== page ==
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3 Big Things Today, January 13

Corn, Soybeans Lower Overnight; Export Sales Rebound Weekly, Still Below Average.

1. Corn, Beans Lower Overnight Despite Mostly Bullish WASDE Report

Corn and beans were lower in early trading after a mostly benign supply and demand report from the U.S. Department of Agriculture yesterday and from export sales that rose from last week but were still below average.

The USDA on Thursday said in its monthly World Agricultural Supply and Demand Estimates (WASDE) Report that domestic producers still harvested record amounts of corn and beans last fall and left global stockpiles forecasts for corn and soybeans mostly unchanged, though slightly lower than the prior month. Analysts called the report mostly bullish, pushing bean prices up almost 30¢ yesterday.

The Department of Agriculture said yesterday that export sales all rebounded from the prior week’s marketing-year lows but were still well below their respective four-week averages.

Corn futures for March delivery fell 1¢ to $3.56¼ a bushel overnight on the Chicago Board of Trade.

Soybeans declined 4¾¢ to $10.35½ a bushel in Chicago. Soy meal futures lost $1.20 to $326.70 a short ton, and soy oil futures fell 0.20¢ to 35.87¢ a pound.

Wheat for March delivery in Chicago lost ¾¢ to $4.25½ a bushel, and Kansas City futures rose 2¢ to $4.46¾ a bushel overnight.  

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2. Sales of Grains, Beans Climb From Marketing-Year Lows, Still Well Below Average

Corn, soybean, and wheat sales all rebounded from marketing lows last week, but were still well behind their respective four-week averages, according to the U.S. Department of Agriculture.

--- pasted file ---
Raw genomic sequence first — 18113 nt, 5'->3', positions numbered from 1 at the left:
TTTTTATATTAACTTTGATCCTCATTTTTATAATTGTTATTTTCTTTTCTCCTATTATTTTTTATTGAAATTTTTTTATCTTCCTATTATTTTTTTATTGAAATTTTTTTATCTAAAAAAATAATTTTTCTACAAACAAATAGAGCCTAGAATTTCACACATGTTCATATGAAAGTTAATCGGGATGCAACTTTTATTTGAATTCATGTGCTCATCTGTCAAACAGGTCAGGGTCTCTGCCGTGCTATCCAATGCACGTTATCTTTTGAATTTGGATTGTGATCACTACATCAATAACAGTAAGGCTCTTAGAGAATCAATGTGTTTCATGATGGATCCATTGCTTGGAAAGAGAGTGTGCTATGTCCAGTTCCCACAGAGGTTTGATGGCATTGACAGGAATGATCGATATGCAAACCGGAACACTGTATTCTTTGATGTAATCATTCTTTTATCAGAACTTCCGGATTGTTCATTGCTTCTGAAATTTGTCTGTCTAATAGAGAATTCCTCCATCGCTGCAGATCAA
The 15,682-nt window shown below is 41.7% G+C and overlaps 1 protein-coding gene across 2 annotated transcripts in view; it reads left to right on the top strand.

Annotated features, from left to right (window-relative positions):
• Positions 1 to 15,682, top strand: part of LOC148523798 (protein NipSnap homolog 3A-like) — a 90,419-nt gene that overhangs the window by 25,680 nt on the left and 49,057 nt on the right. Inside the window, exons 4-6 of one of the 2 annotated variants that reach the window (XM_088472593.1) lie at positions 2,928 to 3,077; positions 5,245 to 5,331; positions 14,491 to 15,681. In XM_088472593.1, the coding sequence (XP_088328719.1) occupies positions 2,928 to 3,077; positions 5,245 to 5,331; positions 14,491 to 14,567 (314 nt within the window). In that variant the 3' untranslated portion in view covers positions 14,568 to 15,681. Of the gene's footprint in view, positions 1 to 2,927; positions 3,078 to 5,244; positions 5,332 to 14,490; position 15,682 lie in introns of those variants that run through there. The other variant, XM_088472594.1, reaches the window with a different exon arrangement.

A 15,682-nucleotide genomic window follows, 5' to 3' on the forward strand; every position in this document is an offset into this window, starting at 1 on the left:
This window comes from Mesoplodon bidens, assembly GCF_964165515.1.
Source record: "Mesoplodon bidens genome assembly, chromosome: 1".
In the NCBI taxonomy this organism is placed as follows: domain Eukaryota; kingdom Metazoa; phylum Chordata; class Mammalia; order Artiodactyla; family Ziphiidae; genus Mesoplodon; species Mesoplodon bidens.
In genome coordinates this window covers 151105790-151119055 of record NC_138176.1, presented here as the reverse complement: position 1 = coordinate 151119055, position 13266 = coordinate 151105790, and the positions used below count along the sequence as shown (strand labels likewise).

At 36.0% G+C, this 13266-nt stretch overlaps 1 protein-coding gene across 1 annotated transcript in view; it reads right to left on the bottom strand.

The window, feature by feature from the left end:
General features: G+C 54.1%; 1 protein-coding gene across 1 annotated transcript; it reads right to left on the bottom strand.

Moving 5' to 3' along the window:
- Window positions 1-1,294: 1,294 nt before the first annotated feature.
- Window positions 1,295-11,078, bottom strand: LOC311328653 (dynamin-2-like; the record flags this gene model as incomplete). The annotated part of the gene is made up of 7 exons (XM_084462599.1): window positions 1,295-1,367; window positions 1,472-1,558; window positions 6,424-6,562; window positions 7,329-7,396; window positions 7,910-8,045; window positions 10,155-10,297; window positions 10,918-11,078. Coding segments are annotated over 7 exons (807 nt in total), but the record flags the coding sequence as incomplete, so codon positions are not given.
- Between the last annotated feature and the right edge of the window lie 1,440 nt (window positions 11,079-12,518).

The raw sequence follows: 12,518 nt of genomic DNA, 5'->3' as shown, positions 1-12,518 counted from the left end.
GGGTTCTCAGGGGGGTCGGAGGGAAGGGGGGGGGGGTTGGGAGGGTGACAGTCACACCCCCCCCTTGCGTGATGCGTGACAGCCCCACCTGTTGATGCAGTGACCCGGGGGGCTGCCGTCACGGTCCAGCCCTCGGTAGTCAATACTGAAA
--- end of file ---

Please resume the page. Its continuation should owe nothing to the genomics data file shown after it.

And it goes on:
Sales of corn totaled 603,300 metric tons in the seven days that ended on January 5, the USDA said. That’s up 41% from the prior week, but down 42% from the prior four-week average. Unnamed buyers were the biggest takers of corn, purchasing 207,000 tons, followed by Japan at 126,500 tons, and Taiwan, which took 80,600 tons.

Soybean sales to overseas buyers totaled 348,900 metric tons, up from last week’s dismal sales, but still down 71% from the prior week, according to the government. The Netherlands was the biggest buyer at 208,200 tons, followed by China, which purchased 200,300 tons, and Mexico, which took 67,800 tons, the USDA said.

Wheat sales were up “noticeably” from the prior week at 391,000 tons, but down 1% from the average. Unknown buyers were the biggest purchasers at 292,900 tons, followed by Mexico’s 66,100 tons, and Nigeria’s 10,900 tons, according to the agency.

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3. Ice Storm Stretches From Southern Plains to Mid-Atlantic Through The Weekend

An extremely large ice storm is creeping across the U.S., stretching from the Southern Plains to the Mid-Atlantic, the National Weather Service said in a report on Friday morning.

“An extensive, widespread freezing rain event is possible from the Southern Plains to the Ohio Valley Friday into Sunday,” the NWS said. “The event has the potential to cause downed trees, power outages, and dangerous travel conditions.”

The storm stretches from northern Texas, north to Nebraska, and east into Pennsylvania, according to the weather map. An ice storm warning has been issued for much of the region.

That implies freezing rain will continue throughout the extent of the storm warnings, creating extremely dangerous travel conditions, the NWS said.

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